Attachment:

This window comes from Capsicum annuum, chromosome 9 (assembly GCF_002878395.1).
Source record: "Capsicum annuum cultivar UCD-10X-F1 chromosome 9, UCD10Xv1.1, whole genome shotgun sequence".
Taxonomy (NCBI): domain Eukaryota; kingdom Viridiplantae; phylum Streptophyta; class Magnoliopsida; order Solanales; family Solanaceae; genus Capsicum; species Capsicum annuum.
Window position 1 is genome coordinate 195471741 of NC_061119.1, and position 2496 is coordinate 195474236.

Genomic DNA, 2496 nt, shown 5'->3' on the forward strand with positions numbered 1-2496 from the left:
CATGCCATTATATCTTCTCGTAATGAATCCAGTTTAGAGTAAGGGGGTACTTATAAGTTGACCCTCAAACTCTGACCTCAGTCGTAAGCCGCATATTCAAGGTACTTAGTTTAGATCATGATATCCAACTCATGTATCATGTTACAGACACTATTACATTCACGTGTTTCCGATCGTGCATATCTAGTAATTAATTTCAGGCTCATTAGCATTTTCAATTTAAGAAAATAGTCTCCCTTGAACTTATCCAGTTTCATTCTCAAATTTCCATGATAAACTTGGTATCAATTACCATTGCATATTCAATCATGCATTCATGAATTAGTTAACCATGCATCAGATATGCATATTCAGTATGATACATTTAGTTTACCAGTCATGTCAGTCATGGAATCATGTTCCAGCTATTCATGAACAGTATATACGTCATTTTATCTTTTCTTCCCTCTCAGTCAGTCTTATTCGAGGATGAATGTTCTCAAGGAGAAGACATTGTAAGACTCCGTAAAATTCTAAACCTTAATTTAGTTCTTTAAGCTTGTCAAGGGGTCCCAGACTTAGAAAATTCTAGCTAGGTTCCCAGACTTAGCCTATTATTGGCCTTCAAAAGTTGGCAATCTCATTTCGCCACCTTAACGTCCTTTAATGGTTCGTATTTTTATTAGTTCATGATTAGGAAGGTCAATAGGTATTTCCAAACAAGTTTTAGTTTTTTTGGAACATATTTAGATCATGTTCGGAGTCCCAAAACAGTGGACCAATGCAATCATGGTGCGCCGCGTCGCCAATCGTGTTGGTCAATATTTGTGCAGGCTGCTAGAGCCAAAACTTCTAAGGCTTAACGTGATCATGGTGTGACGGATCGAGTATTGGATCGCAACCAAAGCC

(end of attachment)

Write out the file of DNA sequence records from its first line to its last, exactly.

This window comes from Capsicum annuum, chromosome 9 (assembly GCF_002878395.1).
Source record: "Capsicum annuum cultivar UCD-10X-F1 chromosome 9, UCD10Xv1.1, whole genome shotgun sequence".
Taxonomy (NCBI): domain Eukaryota; kingdom Viridiplantae; phylum Streptophyta; class Magnoliopsida; order Solanales; family Solanaceae; genus Capsicum; species Capsicum annuum.
Window position 1 is genome coordinate 195471741 of NC_061119.1, and position 2496 is coordinate 195474236.

Genomic DNA, 2496 nt, shown 5'->3' on the forward strand with positions numbered 1-2496 from the left:
CATGCCATTATATCTTCTCGTAATGAATCCAGTTTAGAGTAAGGGGGTACTTATAAGTTGACCCTCAAACTCTGACCTCAGTCGTAAGCCGCATATTCAAGGTACTTAGTTTAGATCATGATATCCAACTCATGTATCATGTTACAGACACTATTACATTCACGTGTTTCCGATCGTGCATATCTAGTAATTAATTTCAGGCTCATTAGCATTTTCAATTTAAGAAAATAGTCTCCCTTGAACTTATCCAGTTTCATTCTCAAATTTCCATGATAAACTTGGTATCAATTACCATTGCATATTCAATCATGCATTCATGAATTAGTTAACCATGCATCAGATATGCATATTCAGTATGATACATTTAGTTTACCAGTCATGTCAGTCATGGAATCATGTTCCAGCTATTCATGAACAGTATATACGTCATTTTATCTTTTCTTCCCTCTCAGTCAGTCTTATTCGAGGATGAATGTTCTCAAGGAGAAGACATTGTAAGACTCCGTAAAATTCTAAACCTTAATTTAGTTCTTTAAGCTTGTCAAGGGGTCCCAGACTTAGAAAATTCTAGCTAGGTTCCCAGACTTAGCCTATTATTGGCCTTCAAAAGTTGGCAATCTCATTTCGCCACCTTAACGTCCTTTAATGGTTCGTATTTTTATTAGTTCATGATTAGGAAGGTCAATAGGTATTTCCAAACAAGTTTTAGTTTTTTTGGAACATATTTAGATCATGTTCGGAGTCCCAAAACAGTGGACCAATGCAATCATGGTGCGCCGCGTCGCCAATCGTGTTGGTCAATATTTGTGCAGGCTGCTAGAGCCAAAACTTCTAAGGCTTAACGTGATCATGGTGTGACGGATCGAGTATTGGATCGCAACCAAAGCC